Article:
dc.titleCollaboration! Preventing Nursing Research From Slipping Through the Cracksen_GB
dc.contributor.authorPritchard, Melissaen_US
dc.author.detailsMelissa Pritchard, MHA, Forsyth Medical Center, Winston-Salem, North Carolina, USA, email: mpritchard@novanthealth.orgen_US
dc.identifier.urihttp://hdl.handle.net/10755/182318-
dc.description.abstractNurses are using evidence based practice, quality improvement (QI) methods, and research studies to determine best practices for patient care. In the past, many nursing research and QI projects were not submitted to the Institutional Review Board (IRB) due to lack of understanding of the IRB process. With a culture shift toward research, the IRB has taken an active, collaborative role with the Nursing Research Council (NRC). The following goals were identified: 1. Increase awareness of the IRB process, 2. Ensure that the IRB process is understandable and efficient for new principal investigators. The IRB staff implemented several innovations to meet these goals. The IRB manager and protocol specialist consult with the NRC and regularly attend meetings. A Nursing Research Handbook was developed which explains the purpose of an IRB, types of review, common IRB terminology, and what to expect before, during, and after an IRB submission. The handbook contains all the forms necessary for an IRB submission as well as an informed consent template, a proposal template, and a frequently asked questions page. An Exemption Determination Worksheet was developed to assist in deciding what studies were exempt from IRB review. An IRB Fast Facts educational flyer was developed for quick reference to IRB procedures. And finally, the research ethics training course was introduced to nurses. Many members of the NRC completed the course. Nurses have significantly increased the number of studies submitted to the IRB, in turn providing better protection for human subjects participating in research.en_GB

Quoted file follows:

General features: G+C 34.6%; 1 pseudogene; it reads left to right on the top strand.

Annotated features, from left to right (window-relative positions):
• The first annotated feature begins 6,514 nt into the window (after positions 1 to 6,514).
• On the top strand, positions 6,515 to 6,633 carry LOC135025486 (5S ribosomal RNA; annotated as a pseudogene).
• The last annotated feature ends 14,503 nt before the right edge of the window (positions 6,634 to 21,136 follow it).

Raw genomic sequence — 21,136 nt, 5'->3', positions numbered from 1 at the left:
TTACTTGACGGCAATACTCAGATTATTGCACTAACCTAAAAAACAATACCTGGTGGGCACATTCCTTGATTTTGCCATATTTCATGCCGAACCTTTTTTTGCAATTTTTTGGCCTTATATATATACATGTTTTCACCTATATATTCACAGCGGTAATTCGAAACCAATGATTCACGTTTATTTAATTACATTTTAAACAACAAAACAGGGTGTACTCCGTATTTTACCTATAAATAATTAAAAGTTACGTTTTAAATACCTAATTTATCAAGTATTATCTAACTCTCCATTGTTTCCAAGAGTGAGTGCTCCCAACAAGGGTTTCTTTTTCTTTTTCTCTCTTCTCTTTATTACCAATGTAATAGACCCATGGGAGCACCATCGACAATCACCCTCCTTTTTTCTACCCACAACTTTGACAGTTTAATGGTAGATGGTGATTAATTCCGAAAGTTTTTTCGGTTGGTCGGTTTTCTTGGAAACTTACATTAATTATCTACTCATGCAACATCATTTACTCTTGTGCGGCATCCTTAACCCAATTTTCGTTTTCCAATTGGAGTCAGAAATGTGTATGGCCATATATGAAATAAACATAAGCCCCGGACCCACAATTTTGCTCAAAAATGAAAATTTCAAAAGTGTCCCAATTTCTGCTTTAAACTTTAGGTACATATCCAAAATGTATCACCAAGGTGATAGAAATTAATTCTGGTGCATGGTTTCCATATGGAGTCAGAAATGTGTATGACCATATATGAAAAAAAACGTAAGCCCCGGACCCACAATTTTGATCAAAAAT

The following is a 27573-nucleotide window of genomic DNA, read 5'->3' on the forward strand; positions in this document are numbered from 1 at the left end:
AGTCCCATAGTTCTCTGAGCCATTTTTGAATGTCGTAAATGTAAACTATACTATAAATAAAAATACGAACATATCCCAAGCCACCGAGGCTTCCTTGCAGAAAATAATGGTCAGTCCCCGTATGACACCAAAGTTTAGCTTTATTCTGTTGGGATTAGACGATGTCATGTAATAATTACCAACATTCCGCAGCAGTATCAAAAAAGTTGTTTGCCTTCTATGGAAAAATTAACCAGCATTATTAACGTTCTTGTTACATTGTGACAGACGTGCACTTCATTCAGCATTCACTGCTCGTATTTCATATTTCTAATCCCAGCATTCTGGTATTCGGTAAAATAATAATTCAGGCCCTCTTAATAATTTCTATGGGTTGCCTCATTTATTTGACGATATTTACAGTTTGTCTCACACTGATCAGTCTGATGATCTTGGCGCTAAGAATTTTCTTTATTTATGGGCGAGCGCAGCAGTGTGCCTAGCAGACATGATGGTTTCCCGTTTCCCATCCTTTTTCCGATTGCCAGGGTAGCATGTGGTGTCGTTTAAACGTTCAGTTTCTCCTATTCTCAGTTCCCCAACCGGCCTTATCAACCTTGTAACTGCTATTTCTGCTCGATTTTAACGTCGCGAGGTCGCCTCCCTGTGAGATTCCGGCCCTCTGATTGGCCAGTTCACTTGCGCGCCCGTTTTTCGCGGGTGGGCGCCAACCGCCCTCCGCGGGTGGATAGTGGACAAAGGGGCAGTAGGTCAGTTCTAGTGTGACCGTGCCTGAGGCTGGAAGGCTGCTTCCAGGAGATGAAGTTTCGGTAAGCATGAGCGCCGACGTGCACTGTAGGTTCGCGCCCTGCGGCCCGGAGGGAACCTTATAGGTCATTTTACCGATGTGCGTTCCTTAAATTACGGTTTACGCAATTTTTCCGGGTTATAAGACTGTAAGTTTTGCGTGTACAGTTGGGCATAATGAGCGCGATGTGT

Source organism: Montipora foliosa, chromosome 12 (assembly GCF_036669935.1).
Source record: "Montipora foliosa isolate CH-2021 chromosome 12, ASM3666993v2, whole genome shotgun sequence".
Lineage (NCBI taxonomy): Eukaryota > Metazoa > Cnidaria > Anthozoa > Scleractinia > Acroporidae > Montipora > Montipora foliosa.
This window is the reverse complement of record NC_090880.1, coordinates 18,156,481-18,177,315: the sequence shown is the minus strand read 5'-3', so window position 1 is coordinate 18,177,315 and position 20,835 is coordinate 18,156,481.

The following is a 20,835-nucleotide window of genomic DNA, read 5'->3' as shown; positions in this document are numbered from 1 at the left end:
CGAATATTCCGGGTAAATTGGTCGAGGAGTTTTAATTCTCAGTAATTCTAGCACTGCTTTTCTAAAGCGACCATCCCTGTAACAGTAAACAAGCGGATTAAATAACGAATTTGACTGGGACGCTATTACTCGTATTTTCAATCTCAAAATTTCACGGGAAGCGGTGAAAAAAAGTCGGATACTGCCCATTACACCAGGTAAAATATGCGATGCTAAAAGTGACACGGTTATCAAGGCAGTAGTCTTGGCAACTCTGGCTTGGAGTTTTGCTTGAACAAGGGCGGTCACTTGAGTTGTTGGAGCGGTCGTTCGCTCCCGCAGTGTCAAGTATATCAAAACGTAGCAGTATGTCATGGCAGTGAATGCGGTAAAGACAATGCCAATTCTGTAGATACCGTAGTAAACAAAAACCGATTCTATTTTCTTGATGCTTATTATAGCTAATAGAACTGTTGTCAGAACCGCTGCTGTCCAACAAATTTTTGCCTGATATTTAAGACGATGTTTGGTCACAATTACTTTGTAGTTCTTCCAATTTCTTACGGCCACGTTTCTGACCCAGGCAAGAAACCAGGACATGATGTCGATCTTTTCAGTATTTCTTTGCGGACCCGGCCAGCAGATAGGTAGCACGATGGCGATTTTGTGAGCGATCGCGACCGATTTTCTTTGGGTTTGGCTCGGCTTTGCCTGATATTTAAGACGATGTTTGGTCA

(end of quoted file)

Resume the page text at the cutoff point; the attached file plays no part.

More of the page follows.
dc.date.available2011-10-28T15:18:57Z-
dc.date.issued2011-10-28en_GB
dc.date.accessioned2011-10-28T15:18:57Z-
dc.conference.date2009en_US
dc.conference.nameANCC National Magnet Conferenceen_US
dc.conference.hostAmerican Nurses Credentialing Centeren_US
dc.conference.locationLouisville, Kentucky, USAen_US
dc.description"Magnet: Inspiring Innovation, Achieving Outcomes" was the theme and "Explore the relationship among leadership, innovation, and nursing practice outcomes" was the goal of the 13th American Nurses Credentialing Center (ANCC) National Magnet Conference, held 1-3 October, 2009 in Louisville, Kentucky, USA.en_US
dc.description.noteThis is an abstract-only submission. If the author has submitted a full-text item based on this abstract, you may find it by browsing the Virginia Henderson Global Nursing e-Repository by author. If author contact information is available in this abstract, please feel free to contact him or her with your queries regarding this submission. Alternatively, please contact the conference host, journal, or publisher (according to the circumstance) for further details regarding this item. If a citation is listed in this record, the item has been published and is available via open-access avenues or a journal/database subscription. Contact your library for assistance in obtaining the as-published article.-